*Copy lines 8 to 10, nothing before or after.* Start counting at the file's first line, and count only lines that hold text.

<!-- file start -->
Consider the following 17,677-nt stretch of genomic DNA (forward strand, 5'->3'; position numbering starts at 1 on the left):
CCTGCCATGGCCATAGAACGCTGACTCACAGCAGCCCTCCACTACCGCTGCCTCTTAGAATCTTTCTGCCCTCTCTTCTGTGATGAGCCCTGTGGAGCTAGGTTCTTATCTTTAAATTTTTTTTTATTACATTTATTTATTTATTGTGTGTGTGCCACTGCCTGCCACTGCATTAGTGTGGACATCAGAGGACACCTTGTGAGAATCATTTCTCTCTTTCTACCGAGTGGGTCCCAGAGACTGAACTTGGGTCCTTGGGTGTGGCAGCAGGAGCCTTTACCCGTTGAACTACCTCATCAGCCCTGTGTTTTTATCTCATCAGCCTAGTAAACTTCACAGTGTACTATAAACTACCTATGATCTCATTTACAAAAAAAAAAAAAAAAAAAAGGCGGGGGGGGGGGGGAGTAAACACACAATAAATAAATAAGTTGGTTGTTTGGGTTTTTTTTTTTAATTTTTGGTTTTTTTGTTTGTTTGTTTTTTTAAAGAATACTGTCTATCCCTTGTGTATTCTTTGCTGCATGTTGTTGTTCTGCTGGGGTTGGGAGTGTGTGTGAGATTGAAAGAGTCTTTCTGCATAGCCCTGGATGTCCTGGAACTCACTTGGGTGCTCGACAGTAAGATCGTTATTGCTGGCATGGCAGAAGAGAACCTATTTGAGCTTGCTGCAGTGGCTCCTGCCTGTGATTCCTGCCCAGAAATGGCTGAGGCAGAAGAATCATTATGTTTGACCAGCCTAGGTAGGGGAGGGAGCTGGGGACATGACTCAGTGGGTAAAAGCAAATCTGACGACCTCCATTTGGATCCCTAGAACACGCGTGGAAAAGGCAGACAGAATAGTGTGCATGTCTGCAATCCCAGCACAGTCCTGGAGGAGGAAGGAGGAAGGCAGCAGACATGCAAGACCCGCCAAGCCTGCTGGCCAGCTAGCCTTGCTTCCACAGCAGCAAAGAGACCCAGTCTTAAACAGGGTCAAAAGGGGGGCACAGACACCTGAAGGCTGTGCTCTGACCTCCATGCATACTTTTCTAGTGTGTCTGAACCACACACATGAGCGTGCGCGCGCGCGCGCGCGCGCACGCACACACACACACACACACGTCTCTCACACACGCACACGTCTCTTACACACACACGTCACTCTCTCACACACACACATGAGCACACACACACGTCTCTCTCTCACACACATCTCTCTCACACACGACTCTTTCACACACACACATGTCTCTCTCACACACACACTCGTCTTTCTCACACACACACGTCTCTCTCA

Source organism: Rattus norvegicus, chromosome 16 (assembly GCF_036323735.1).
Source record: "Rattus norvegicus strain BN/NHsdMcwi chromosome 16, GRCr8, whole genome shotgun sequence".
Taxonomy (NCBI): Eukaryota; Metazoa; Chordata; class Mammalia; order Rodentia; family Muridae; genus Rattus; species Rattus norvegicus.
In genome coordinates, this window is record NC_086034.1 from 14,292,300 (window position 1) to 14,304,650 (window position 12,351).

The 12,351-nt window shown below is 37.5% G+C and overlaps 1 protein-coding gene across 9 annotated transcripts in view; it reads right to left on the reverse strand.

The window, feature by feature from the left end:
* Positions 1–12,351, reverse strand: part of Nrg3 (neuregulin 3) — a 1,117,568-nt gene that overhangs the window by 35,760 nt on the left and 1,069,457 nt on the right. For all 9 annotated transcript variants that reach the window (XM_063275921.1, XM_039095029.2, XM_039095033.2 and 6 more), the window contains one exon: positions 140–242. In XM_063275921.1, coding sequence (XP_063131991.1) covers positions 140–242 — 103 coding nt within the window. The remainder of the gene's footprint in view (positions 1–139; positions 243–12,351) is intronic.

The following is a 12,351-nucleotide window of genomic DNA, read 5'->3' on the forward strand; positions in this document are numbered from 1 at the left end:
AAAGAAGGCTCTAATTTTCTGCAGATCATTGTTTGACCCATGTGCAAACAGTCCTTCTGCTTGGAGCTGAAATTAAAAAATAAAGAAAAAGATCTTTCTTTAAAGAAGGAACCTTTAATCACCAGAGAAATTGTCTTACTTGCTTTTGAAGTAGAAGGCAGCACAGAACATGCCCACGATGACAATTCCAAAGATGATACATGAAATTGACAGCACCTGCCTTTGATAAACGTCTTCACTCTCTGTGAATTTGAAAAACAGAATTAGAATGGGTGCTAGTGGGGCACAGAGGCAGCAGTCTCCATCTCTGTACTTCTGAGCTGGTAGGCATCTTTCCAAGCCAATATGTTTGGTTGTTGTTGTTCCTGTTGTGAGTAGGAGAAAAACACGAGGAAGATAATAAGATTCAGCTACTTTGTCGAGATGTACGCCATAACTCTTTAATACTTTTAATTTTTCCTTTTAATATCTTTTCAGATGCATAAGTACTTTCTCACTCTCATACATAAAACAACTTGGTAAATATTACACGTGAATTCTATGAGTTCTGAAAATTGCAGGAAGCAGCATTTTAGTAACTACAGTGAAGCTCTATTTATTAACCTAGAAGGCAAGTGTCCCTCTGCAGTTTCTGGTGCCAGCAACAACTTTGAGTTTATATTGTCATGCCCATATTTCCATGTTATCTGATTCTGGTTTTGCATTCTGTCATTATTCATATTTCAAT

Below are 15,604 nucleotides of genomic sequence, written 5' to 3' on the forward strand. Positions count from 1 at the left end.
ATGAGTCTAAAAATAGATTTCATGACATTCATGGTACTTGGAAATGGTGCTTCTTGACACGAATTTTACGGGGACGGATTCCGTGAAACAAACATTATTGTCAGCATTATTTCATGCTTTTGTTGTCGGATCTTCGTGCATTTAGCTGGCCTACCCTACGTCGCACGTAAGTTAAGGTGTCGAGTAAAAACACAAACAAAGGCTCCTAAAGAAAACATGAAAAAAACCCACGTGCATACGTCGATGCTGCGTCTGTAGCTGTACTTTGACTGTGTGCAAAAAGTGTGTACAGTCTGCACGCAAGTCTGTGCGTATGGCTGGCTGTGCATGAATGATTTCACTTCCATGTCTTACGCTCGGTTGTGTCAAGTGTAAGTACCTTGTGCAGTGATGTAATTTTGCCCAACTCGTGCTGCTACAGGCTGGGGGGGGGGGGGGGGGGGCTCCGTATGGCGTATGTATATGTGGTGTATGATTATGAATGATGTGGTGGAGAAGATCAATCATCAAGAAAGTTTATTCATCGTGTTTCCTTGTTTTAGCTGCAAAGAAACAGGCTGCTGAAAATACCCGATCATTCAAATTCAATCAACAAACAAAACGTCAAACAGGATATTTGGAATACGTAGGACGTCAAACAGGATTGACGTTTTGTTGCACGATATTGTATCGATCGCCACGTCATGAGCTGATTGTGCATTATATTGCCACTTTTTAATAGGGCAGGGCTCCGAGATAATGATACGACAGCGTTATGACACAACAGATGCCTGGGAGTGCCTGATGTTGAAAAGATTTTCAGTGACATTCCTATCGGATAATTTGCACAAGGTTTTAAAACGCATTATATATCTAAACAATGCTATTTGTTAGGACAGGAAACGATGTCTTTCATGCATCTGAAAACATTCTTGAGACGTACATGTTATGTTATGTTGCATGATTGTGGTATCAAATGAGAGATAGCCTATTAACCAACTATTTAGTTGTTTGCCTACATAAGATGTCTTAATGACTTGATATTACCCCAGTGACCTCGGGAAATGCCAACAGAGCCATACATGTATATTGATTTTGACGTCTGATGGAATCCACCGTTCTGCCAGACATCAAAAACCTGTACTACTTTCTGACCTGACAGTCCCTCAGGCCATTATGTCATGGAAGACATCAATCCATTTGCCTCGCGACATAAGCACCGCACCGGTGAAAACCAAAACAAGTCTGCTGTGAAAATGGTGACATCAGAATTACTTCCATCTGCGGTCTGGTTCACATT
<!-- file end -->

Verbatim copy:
The window, feature by feature from the left end:
* Positions 1–12,351, reverse strand: part of Nrg3 (neuregulin 3) — a 1,117,568-nt gene that overhangs the window by 35,760 nt on the left and 1,069,457 nt on the right. For all 9 annotated transcript variants that reach the window (XM_063275921.1, XM_039095029.2, XM_039095033.2 and 6 more), the window contains one exon: positions 140–242. In XM_063275921.1, coding sequence (XP_063131991.1) covers positions 140–242 — 103 coding nt within the window. The remainder of the gene's footprint in view (positions 1–139; positions 243–12,351) is intronic.

The following is a 12,351-nucleotide window of genomic DNA, read 5'->3' on the forward strand; positions in this document are numbered from 1 at the left end: